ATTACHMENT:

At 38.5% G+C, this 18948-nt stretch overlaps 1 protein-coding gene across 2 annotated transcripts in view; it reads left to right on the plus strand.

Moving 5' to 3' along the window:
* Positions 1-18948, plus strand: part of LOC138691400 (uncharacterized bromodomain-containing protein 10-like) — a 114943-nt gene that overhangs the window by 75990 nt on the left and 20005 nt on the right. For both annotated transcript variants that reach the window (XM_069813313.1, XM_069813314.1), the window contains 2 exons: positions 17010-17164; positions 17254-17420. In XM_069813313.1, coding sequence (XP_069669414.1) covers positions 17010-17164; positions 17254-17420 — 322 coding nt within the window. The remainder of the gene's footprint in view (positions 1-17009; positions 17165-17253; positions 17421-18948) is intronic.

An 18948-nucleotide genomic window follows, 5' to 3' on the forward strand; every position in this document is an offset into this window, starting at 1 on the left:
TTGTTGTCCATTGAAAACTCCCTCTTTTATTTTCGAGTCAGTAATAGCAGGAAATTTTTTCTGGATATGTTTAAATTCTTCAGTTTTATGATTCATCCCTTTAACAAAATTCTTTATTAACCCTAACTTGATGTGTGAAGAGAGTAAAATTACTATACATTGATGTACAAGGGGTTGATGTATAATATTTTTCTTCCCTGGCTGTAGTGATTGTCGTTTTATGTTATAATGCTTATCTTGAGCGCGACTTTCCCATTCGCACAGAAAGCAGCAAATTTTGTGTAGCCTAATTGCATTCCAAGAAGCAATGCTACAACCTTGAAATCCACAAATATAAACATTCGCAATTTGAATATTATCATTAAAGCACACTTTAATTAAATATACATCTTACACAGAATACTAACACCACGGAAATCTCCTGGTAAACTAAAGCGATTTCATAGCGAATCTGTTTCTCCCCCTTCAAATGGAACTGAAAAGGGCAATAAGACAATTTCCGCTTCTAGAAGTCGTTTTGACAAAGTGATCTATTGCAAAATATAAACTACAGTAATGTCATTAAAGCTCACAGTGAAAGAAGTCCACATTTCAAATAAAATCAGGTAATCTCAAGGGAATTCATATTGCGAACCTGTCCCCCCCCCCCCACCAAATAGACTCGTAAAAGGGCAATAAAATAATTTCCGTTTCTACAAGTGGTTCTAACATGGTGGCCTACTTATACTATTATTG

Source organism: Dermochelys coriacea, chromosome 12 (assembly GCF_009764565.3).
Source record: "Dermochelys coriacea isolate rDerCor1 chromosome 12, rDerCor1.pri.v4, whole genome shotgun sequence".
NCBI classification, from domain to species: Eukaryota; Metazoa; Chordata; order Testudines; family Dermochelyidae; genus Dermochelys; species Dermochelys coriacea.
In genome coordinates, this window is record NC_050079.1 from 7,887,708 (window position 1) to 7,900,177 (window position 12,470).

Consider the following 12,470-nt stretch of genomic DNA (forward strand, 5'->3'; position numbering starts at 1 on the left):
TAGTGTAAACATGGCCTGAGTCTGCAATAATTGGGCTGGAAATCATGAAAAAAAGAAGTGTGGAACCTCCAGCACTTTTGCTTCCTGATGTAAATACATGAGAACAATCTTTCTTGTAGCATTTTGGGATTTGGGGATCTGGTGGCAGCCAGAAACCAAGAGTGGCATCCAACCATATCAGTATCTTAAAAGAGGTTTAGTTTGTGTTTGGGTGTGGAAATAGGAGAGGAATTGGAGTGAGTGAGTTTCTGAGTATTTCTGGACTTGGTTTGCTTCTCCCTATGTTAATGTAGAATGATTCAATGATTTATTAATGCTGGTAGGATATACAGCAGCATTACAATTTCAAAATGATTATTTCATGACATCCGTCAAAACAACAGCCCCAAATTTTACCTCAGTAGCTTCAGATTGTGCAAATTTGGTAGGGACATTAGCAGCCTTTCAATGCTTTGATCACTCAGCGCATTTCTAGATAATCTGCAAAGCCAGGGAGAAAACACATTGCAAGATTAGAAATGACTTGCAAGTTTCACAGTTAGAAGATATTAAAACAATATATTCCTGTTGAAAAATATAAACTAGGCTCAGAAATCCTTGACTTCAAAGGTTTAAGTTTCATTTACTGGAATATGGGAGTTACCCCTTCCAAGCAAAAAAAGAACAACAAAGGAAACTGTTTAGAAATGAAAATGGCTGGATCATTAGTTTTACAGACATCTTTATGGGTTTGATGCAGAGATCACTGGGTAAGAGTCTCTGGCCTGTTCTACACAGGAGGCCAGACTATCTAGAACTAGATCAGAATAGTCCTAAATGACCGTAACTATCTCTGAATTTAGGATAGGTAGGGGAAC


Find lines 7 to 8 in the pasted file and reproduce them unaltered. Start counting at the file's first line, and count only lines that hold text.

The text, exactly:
Source record: "Dermochelys coriacea isolate rDerCor1 chromosome 12, rDerCor1.pri.v4, whole genome shotgun sequence".
NCBI classification, from domain to species: Eukaryota; Metazoa; Chordata; order Testudines; family Dermochelyidae; genus Dermochelys; species Dermochelys coriacea.